Each member firm is a separate legal entity.
The Committee received a request for clarification on whether an asset with relatively simple associated processes meets the definition of a business in accordance with IFRS 3 Business Combinations. In particular, the submission questioned whether the acquisition of a contract to provide services alongside the acquisition of an asset constitutes a business combination.
The particular submission highlighted diversity in practice in acquisitions of a single investment property with lease agreements with multiple tenants over varying periods and associated processes, such as cleaning, maintenance and administrative services e. The submission noted that while some consider the acquisition of such an investment property together with an obligation to render services to be a business combination as defined in IFRS 3, others believe that it is the acquisition of only a single investment property.
The staff presented an analysis as to whether the acquisition is indicative of a business or a single asset which considered whether: A majority of the Committee expressed strong concerns with the analysis prepared by the staff, in which they noted the assessment did not consider IAS 40 Investment Property in analysing the fact pattern given. These Committee members requested analysis by the staff as to distinguishing characteristics of the scope of IAS 40 as compared to IFRS 3 in this and similar circumstances.
Other Committee members noted that the scope of the submission was limited to the acquisition of an investment property which was considered part of the acquisition of a business, and likewise, noted that in their view, IAS 40 and IFRS 3 were not mutually exclusive.
Given concerns raised by a majority of the Committee regarding the analysis performed by the staff, the Committee asked the staff to perform further analysis on the following general questions:.
The staff will perform further analysis considering the above questions for deliberation in a future Committee meeting. See Legal for additional copyright and other legal information. This form of accounting did not faithfully represent the transaction. So how does IAS 17 work? IAS 17 states that there are two types of lease, a finance lease and an operating lease. In order to gain classification of the type of lease you are dealing with, you must first look at the information provided within the scenario and determine if the risks and rewards associated with owning the asset are with the lessee or the lessor.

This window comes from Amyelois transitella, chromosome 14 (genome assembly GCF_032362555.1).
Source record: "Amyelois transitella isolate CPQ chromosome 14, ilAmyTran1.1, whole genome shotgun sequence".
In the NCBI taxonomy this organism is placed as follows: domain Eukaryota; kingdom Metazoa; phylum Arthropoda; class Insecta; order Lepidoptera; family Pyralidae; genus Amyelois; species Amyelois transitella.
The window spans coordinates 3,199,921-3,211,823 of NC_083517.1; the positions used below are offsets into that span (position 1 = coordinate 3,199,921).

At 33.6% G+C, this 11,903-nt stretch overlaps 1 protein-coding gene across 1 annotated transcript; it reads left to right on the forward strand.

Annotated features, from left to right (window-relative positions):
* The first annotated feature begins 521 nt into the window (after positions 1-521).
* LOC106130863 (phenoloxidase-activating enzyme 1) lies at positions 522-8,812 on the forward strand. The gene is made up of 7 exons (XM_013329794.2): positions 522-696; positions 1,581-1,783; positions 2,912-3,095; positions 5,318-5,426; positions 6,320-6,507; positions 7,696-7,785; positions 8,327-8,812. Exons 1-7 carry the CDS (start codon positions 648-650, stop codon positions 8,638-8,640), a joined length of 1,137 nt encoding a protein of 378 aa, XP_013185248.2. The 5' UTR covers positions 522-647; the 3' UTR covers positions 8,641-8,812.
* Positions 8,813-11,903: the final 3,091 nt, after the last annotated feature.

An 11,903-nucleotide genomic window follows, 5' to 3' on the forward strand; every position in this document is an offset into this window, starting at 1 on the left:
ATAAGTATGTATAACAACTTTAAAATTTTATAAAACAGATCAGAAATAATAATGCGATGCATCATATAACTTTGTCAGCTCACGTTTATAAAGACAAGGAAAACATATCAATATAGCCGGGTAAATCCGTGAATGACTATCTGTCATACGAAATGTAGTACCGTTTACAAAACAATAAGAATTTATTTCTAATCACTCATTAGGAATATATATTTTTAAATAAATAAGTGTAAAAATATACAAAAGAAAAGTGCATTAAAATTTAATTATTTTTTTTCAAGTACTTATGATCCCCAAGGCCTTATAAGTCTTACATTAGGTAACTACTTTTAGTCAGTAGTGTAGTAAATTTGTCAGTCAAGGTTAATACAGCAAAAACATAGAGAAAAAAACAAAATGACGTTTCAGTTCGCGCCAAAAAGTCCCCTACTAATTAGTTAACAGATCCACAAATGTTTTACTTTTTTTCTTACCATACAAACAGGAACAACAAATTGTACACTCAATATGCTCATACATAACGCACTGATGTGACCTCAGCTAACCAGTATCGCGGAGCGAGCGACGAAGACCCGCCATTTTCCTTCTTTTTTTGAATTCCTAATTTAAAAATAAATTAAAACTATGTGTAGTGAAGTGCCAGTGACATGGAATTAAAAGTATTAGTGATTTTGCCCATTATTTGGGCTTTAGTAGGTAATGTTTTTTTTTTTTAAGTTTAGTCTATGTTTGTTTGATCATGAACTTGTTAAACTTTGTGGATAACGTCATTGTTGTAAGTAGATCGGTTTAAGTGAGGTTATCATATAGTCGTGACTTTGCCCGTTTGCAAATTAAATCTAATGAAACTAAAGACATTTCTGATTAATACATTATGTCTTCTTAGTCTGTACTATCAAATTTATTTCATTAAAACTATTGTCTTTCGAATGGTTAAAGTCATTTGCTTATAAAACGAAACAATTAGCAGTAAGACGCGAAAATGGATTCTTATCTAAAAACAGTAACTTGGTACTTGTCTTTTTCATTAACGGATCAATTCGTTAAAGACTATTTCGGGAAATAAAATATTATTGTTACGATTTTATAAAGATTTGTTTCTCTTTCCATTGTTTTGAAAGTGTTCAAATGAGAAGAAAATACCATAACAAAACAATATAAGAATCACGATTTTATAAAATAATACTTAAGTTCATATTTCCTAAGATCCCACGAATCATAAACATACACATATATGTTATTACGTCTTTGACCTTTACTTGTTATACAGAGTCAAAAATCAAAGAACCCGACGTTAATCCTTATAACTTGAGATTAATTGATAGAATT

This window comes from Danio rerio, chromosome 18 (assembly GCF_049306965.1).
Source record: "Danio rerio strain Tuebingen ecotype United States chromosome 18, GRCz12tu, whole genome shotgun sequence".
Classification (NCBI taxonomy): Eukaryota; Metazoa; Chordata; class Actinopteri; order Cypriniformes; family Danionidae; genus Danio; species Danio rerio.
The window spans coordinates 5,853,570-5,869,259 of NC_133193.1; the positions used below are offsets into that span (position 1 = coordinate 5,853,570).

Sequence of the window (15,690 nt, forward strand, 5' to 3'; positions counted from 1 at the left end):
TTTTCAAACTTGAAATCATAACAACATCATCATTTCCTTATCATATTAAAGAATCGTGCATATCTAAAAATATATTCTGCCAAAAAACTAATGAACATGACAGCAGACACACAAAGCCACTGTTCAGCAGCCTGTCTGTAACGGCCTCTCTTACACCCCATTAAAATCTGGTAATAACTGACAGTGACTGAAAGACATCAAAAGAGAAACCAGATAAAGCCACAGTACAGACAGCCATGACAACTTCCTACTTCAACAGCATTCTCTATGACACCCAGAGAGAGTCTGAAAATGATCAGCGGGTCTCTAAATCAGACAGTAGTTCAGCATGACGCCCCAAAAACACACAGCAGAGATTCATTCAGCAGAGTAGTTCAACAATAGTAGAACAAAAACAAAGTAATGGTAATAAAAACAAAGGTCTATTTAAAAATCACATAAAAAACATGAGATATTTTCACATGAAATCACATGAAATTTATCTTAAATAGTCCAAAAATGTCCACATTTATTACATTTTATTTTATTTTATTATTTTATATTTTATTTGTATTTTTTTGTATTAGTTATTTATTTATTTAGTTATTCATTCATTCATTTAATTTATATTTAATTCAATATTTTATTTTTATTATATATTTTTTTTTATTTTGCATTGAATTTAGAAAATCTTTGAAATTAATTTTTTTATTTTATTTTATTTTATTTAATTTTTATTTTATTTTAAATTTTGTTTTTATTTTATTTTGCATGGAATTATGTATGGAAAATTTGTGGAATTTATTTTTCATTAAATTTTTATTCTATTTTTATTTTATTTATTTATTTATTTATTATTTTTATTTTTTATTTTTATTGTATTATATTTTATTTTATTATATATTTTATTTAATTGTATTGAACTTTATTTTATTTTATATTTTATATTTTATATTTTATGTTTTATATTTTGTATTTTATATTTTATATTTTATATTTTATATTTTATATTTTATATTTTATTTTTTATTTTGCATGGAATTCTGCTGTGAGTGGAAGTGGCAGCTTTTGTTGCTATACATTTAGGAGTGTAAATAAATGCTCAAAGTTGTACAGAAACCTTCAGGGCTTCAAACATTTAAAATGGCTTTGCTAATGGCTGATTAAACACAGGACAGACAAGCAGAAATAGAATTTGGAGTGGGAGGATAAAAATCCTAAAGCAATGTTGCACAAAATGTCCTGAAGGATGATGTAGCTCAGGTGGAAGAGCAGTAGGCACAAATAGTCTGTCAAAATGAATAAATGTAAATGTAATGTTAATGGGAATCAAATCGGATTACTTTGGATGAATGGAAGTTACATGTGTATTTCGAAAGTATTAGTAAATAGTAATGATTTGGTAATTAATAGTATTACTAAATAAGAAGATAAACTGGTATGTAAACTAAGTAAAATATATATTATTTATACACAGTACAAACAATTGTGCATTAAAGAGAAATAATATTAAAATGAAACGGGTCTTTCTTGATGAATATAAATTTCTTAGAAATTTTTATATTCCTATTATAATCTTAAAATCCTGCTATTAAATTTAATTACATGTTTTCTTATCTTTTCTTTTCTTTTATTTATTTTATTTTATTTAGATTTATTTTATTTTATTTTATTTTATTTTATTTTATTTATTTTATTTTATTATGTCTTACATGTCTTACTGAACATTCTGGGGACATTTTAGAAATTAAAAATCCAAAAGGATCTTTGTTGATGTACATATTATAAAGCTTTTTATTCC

If the risks and rewards lie with the lessee then it is said to be a finance lease, if the lessee does not take on the risks and rewards, then the lease is said to be an operating lease. The main reward is where the lessee has the right to use the asset for most of, or all of, its useful economic life.
The primary risks are where the lessee pays to insure, maintain and repair the asset. Other indicators that a lease is a finance lease include: Initial Accounting The initial accounting is that the lessee should capitalise the finance leased asset and set up a lease liability for the value of the asset recognised. The accounting for this will be: This should be done by using the lower of the fair value of the asset or the present value of the minimum lease payments.
Depreciation Following the initial capitalisation of the leased asset, depreciation should be charged on the asset over the shorter of the lease term or the useful economic life of the asset. As land has an indefinite economic life , the practice up to was to treat it as an operating lease. So a lease of land can be treated as a finance lease if it meets the existing criteria, specifically if the risks and rewards of ownership can be considered to have been transferred.
A lease of buildings will be treated as a finance lease if it satisfies the requirements above. A business has taken out a new lease on a factory building and surrounding land. The fair value of the. The lease payments will be split in line with the fair values of the land and the building. The payment for the building will be treated as a finance lease because it is for the expected useful life of the building.
Disclosure requirements for lessees. IAS 17 requires the following disclosures by lessees in respect of finance leases: As the risks and rewards of ownership of an asset are not transferred in the case of an operating lease, an asset is not recognised in the statement of financial position.
Instead rentals under operating leases are charged to the statement of profit or loss on a straight-line basis over the term of the lease, any difference between amounts charged and amounts paid will be prepayments or accruals.
Example On 1 October Alpine Ltd entered into an agreement to lease a machine that had an estimated life of 10 years. The machine is expected to have a nil residual value at the end of its life. How should the lease be accounted for in the financial statements of Alpine for the year end 31 March ? The accounting for this lease should therefore be relatively straightforward and is shown below: For operating leases the disclosures are as follows.
The total of future minimum lease payments under non-cancellable operating leases for each of the. The most obvious and impactful difference is how operating leases will be brought onto the balance sheet. Under IAS 17 , a lessee is not obligated to report assets and liabilities from operating leases on their balance sheet and they are instead referred to in the footnotes. Similarly, it is difficult to compare businesses that lease assets with those that buy them as a clear indication of the operating leases are left out of the equation.
IFRS 16 changes this by requiring a lessee to recognise arising right of use ROU assets and lease liabilities on their balance sheet.